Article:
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DRUG WATCH: First Human Data on Effectiveness of Antisense Drugs


GMHC Treatment Issues 1994 Jun 1; 8(4): 7

Isis Pharmaceuticals of San Diego is reporting encouraging preliminary data on its antisense compound aimed at CMV, blocking a gene necessary for the virus's reproduction. The drug, ISIS 2922, is injected weekly into the patients' eyes to arrest CMV retinitis. CMV-associated retinal lesions resolved (leaving inactive patches) in all five members of the ISIS 2922 trial's high-dose arm. The same happened to two of three volunteers receiving the medium dose. There have been no relapses so far in up to four months of treatment. All these patients had failed or become intolerant of the standard CMV therapies, ganciclovir and foscarnet. Despite these positive results (which were publicized by the company's PR department), Isis insists that it is premature to begin a compassionate use program for people outside of the Isis trials who are doing poorly on the approved CMV retinitis medications.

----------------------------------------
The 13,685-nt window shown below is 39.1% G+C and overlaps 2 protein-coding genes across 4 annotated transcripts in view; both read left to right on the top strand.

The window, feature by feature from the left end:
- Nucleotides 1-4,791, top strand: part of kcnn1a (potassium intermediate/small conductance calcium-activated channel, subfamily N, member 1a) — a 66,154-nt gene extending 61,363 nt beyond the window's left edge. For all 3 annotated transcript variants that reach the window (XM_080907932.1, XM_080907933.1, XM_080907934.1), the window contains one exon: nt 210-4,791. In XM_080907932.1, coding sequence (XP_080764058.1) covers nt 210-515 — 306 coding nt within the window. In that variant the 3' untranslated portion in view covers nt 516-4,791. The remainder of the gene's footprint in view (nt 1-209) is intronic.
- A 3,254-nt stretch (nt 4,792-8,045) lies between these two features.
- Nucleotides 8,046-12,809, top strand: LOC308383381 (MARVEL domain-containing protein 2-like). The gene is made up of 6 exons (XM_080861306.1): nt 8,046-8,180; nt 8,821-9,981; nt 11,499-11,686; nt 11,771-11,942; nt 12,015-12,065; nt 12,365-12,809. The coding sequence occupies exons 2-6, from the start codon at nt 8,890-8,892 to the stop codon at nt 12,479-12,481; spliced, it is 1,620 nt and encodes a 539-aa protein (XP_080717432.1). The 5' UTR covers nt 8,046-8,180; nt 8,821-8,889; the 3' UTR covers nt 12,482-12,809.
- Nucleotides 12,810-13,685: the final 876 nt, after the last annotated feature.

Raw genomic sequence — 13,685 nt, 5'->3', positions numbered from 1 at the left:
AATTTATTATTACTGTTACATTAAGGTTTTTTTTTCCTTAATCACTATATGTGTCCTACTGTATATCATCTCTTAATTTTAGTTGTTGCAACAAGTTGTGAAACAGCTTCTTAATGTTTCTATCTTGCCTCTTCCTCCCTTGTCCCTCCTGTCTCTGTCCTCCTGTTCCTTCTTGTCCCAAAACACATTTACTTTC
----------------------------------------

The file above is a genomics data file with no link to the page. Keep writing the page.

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Copyright © 1994 -Gay Men's Health Crisis, Publisher. All rights reserved to Gay Men's Health Crisis (GMHC) Treatment Issues. Reproduced with permission. Treatment Issues is published twelve times yearly by GMHC, INC. Noncommercial reproduction is encouraged. Subscription lists are kept confidential. GMHC Treatment Issues, The Tisch Building, 119 West 24th Street, New York, NY 10011 Email GMHC. Visit GMHC

Information in this article was accurate in June 1, 1994. The state of the art may have changed since the publication date. This material is designed to support, not replace, the relationship that exists between you and your doctor. Always discuss treatment options with a doctor who specializes in treating HIV.